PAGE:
Ministry of Health - Tobacco Health Target - NEWSFLASH
posted by Carl Billington on 25 June 2012
CONTACTING PATIENTS & OFFERING BRIEF ADVICE OVER THE PHONE
As a number of practices look at ways of incorporating modern technology and creative approaches to reaching patients – whether its letters, text messaging, or phone calls – the key thing to keep in mind is that the whole aim of this is to support more successful quitting outcomes for greater numbers of people: 'Better help for smokers to quit,' in the words of the Health Target. We encourage practices to think creatively and explore initiatives that will resonate with the particular needs of their patients, but to keep the end outcome in mind. None of these approaches should be considered a surrogate for offering patients a direct interaction with their GP or Nurse.
In terms of providing smoking cessation advice and support by phone, this can be a very effective way of engaging with some smokers, and it still enables a direct interaction with an appropriately qualified health professional. It is important to consider the training of the person making the call, ensuring they are equipped to offer effective brief advice and are knowledgeable of the cessation services they are referring people to.
Contacting patients and offering brief advice over the phone has been demonstrated to be even more effective when patients are sent a letter in advance, advising a call will be made to offer patients advice and support to quit. It is also important that patients clearly perceive the letter and any follow-up calls as coming from, or being made clearly on behalf of, the GP or practice.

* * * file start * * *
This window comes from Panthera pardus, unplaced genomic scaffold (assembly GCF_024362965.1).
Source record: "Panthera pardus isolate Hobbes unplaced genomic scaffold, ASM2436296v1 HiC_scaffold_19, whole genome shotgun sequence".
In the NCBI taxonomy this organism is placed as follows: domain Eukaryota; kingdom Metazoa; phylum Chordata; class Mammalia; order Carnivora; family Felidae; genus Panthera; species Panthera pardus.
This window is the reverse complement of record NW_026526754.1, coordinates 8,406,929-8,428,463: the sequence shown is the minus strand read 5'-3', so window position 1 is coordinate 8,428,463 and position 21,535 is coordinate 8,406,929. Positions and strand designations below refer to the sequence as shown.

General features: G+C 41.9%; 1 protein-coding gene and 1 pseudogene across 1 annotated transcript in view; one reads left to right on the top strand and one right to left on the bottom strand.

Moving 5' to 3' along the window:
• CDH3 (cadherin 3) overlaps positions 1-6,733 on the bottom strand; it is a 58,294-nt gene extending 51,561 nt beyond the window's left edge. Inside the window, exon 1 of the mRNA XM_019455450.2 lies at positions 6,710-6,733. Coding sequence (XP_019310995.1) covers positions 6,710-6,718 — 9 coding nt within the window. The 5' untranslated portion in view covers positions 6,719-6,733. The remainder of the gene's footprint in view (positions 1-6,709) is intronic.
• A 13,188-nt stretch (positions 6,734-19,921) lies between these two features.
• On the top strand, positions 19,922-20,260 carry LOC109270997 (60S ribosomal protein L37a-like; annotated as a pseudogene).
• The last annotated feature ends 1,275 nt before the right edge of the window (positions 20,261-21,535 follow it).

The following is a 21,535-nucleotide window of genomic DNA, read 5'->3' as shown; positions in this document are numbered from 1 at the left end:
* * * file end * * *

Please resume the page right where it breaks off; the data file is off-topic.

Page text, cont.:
As long as an appropriately trained healthcare practitioner (ideally a GP or Nurse) conducts the discussion with the smoker offering support, this approach meets the criteria for brief advice. Experience suggests around 15% will wish to accept the offer of cessation support, and a process for providing this support needs to be in place.
Smoking cessation support is an integral part of primary care and should be offered to smokers at all opportunities. While recognising the multiple pressures operating during patient contacts with GP surgeries, it is desirable that quit options are offered as often as possible. Directly contacting smokers by phone extends the offer of support and, if recorded in the clinical notes, it also provides an opportunity for further, follow-up discussions next time the patient pops into the practice.
Hope that helps a little.